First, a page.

Grocery Shopping For A Quarantine: What To Buy And How Much

Author’s note: I live in Italy, which has just been put under “lockdown” for the next three weeks as a result of the coronavirus epidemic. While I’m not under quarantine, circumstances have forced us all to consider that self-quarantine might be in our near future. I’ve thought a lot about how to keep my family of three comfortable and nourished should that occur. I’ve tried to maintain a level head and not panic while still being pragmatic and prepared. Yet every time I go to the grocery store, I shop as though it might be my last food run for two weeks.

A week ago, it might have seemed unthinkable. But if the reality hasn’t set in yet, it should be. As Italy imposes a nationwide lockdown to halt, or at least slow, the spread of novel coronavirus, the truth is that other countries may soon have to follow suit — including parts of the United States.

And as cases spread worldwide and more people are exposed to the virus, more and more individuals and families are going into imposed or voluntary quarantine — whether they test positive for coronavirus or not. This typically entails two weeks that they are supposed to stay indoors (or, at the most, in their own private yard or outdoor space) without contact or exposure to anyone outside their four walls.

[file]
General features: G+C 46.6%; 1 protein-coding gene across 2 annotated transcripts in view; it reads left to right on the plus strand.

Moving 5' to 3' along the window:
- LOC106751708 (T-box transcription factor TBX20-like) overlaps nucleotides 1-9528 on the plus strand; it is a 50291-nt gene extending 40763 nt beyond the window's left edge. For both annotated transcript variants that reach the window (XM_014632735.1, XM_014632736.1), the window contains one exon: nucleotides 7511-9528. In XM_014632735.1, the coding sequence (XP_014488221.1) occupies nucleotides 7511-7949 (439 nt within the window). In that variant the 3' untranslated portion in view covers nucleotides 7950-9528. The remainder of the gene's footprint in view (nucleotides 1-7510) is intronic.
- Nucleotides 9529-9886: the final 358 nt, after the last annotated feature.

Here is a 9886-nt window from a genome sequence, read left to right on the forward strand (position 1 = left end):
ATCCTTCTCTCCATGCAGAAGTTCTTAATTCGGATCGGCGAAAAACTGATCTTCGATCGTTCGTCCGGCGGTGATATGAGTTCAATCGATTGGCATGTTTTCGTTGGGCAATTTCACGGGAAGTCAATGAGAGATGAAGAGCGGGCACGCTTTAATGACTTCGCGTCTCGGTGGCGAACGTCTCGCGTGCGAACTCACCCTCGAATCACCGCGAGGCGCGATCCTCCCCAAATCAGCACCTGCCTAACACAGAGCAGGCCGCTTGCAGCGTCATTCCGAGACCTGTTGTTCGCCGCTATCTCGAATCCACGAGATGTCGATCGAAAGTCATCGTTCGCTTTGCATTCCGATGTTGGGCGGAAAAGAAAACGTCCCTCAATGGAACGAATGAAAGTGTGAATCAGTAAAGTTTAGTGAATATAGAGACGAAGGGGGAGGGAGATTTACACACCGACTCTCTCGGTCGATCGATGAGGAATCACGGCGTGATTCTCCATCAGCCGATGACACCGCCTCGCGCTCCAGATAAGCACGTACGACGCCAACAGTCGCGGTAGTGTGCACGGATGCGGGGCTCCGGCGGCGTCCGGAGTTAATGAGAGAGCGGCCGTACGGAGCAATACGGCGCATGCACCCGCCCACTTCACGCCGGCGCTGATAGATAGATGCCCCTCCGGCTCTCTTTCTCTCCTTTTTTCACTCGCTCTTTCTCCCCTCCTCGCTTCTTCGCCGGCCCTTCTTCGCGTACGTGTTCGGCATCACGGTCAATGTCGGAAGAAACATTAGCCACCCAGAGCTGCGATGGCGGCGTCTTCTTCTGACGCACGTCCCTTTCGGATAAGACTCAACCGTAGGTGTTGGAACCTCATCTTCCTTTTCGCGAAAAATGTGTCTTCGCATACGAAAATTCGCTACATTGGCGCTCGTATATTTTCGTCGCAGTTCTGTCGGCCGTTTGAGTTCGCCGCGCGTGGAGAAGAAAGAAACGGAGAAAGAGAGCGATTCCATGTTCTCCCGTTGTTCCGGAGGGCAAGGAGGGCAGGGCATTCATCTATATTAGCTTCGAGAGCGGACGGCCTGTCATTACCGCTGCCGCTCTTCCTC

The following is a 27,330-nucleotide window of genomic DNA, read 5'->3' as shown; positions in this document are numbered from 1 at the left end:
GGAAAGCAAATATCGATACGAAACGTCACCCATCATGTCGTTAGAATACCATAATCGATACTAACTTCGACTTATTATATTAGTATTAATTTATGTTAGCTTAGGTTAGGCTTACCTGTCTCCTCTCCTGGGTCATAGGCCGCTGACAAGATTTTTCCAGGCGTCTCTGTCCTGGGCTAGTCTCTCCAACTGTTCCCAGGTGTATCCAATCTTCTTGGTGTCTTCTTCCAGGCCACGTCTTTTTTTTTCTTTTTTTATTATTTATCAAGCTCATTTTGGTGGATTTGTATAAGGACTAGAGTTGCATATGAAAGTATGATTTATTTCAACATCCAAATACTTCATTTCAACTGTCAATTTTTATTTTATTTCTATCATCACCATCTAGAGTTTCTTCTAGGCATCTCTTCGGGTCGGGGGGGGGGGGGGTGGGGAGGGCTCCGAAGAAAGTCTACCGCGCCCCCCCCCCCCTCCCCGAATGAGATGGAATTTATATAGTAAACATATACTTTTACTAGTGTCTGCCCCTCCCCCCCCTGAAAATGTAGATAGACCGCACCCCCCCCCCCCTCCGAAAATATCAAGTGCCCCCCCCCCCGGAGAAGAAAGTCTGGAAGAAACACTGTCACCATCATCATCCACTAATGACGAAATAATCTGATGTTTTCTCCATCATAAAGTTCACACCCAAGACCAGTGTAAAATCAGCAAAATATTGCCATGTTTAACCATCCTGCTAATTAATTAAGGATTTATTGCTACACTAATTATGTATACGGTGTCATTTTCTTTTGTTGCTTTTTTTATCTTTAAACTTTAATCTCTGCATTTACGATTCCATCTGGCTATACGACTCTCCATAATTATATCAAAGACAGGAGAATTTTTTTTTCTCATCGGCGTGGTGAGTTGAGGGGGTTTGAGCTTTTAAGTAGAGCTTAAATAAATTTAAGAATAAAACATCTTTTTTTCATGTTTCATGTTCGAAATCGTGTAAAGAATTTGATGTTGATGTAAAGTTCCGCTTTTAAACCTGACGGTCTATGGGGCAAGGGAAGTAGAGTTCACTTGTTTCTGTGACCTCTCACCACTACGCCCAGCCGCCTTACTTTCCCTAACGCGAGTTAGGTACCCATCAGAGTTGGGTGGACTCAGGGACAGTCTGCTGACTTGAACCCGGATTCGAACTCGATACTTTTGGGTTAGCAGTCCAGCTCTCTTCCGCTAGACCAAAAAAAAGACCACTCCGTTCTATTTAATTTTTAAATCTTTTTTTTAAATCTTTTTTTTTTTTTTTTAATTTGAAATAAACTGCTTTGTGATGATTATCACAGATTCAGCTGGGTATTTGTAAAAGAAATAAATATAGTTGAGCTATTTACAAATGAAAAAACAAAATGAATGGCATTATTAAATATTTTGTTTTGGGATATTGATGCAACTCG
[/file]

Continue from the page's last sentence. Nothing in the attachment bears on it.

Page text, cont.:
So if the order to self-quarantine does darken your door, and assuming you don’t want to order pizza or Thai food for 14 days of breakfast, lunch and dinner, what food do you need to have on-hand for a two-week stint at home? (Consider that once you’re aware that you need to self-quarantine, it will already be too late to grocery shop.)

I spoke to Laura Fuentes, founder of MOMables.com, about meal-planning, nutrition and shopping in advance of a possible quarantine. The overarching message is: Plan ahead, but don’t panic.

Take inventory of what you already have on hand.

Before you rush out to Costco and start scooping bulk-wrapped juice boxes into your cart, take a deep breath, and take inventory.

“Most households in the U.S. have enough food stashed in their freezers and pantries to get them through a week,” Fuentes said. “Make a plan to eat what you have on hand first. Then head to the store and buy the other staples that will get you through two weeks.”

Rice, pasta, oats, whole grains and canned vegetables are the most practical choices, she said. “Not only do they have a long shelf life, they’re great meal builders for breakfast, pasta night, chilis, soups and stews.”


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